A note regarding passing of Senator John McCain:

Many of us across the country are mourning the death of Senator John McCain. Senator McCain’s heroics in war and his courage and tenacity in public office are much remarked upon, and rightly so. History will remember him as it remembers the likes of Clay and Webster, Vandenburg and Taft, Jackson and Humphrey. Senator McCain was also an important and prominent figure in aviation. Not only as a naval aviator himself, but also as a leader on aviation issues in the Senate, including as Chairman of the Senate Aviation Subcommittee. I got to know him a little bit long ago after serving as executive director of a presidential aviation commission. Senator McCain and my boss, former Virginia Governor Gerald Baliles, spent a great deal of time together back then talking about how to promote the commission’s recommendations; in fact Gov. Baliles was the first witness when Senator McCain took over the aviation subcommittee. The two men were of different parties, but that NEVER entered the conversation. As the years passed, we fell out of touch, but my admiration grew as the quality and importance of his work, and of his approach, grew. We can never have enough John McCains and NAA salutes, with great thanks, his service to this great country of ours.

I enjoy reading, especially about history. So when a good book about aviation history comes out, I’m in. David McCullough’s Wright Brothers is the best of the recent books. I also very much enjoyed Julian Guthrie’s How to Make a Spaceship, and Christian Davenport’s The Space Barons. So when I saw a note about a new book by Keith O’Brien called Fly Girls I went out and picked it up. The book is about the effort of many pioneering women pilots to gain acceptance in American aviation in the 1920’s and 30’s. It focuses on five in particular: Amelia Earhart, Ruth Elder, Ruth Nichols, Louise Thaden and Florence Klingensmith. There are a number of others who play important roles including 1980 NAA Wright Trophy recipient Olive Ann Beech. A number of men play important roles, especially air race pioneer and promoter Cliff Henderson, namesake of the NAA Henderson Trophy (which we will present next week to former FAA Administrator Michael Huerta). Also prominently mentioned are the Ninety-Nines, founded in 1929 and still going strong today.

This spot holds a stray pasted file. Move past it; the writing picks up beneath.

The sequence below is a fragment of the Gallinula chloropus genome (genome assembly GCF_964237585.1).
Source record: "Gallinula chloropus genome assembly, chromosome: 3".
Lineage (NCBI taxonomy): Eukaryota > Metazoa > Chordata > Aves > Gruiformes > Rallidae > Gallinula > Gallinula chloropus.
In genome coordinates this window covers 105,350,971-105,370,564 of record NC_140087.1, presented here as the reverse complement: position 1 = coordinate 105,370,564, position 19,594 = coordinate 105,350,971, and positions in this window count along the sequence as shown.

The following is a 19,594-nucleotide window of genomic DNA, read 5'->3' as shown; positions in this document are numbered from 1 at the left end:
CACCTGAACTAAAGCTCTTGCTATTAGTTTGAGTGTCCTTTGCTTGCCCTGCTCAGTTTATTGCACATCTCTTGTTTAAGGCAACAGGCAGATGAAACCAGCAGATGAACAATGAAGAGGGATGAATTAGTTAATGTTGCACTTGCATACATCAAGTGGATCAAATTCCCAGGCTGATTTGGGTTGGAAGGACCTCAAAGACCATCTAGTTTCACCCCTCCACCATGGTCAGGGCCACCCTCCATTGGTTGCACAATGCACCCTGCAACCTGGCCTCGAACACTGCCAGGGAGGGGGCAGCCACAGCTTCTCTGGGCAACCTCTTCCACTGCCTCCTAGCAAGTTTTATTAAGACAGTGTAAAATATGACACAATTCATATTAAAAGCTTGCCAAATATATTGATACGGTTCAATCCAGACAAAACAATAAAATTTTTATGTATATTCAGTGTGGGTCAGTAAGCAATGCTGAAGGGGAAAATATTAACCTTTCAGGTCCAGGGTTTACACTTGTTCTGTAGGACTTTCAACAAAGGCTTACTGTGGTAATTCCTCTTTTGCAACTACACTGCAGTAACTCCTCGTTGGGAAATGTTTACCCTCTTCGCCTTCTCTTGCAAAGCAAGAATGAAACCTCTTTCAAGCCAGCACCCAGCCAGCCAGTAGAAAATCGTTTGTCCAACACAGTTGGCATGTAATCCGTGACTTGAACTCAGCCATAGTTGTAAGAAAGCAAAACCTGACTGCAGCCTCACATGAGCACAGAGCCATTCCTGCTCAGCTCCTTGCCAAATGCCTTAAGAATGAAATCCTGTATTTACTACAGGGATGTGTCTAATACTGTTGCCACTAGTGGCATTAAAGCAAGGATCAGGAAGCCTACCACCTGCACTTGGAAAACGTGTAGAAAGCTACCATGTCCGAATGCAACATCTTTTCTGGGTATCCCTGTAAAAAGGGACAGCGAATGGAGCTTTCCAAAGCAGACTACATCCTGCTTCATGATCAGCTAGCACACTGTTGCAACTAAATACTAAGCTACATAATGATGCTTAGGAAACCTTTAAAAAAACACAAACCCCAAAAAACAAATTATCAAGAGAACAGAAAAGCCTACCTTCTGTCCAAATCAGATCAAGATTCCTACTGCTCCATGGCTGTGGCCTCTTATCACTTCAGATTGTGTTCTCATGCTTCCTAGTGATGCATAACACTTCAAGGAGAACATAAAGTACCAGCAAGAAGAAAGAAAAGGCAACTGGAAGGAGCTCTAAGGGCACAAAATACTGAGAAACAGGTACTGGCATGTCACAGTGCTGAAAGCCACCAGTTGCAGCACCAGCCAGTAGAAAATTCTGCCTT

I finished the book last night and a few things strike me. First, the women advocating for a role in air racing (and in other aspects of aviation) were making a simple case: we have the ability and wherewithal to fly airplanes (and to understand how they are built and maintained). Yet, they were taken less than seriously, to be kind. Obviously, the 20’s and 30’s were a different time. But if we are honest with ourselves in aviation, we are still not doing all we can to take advantage of the skills and interests of half the population, and we still make distinctions based on gender. For example, it struck me that many references to Tammie Jo Shults, the Southwest Airlines pilot who landed the plane after the engine explosion that killed a passenger referred to her as a “female pilot” rather than as a pilot, or the pilot. Contemporaneous references to the likes of Earhart, Thaden, Nichols, Elder and Klingensmith always seemed to refer to their gender.

Another passage that struck me was when Olive Ann Beech was hired to work at what became Beechcraft, she was told that with her legs she would do just fine in aviation as a woman. That’s not terribly different from what a generational peer of mine was told early in her aviation career. Fortunately, those kinds of comments are increasingly rare, but we still have a ways to go.

Back in the times covered by the book, the fact that some women were killed racing was often used as an excuse to bar them from competing, even though many men were killed as well. (Some of the stories about how the planes fell apart under the stress of speed and handling will curl your hair). There are still some who believe that women are under-represented in STEM fields today because they are somehow less innately capable (a comment made in the not too distant past by a Harvard president).

I am MUCH nearer the end of my career than its beginning (or even its middle!). I remain hopeful things will change noticeably in the time I remain in the industry, and will change greatly in the remainder of my lifetime. I encourage you to read Fly Girls. You can see how far we have come, you can think about how far we have yet to go, and you can think about what it is you can do to ensure a future in which all of this nation’s talent can be unleashed to build an even better future.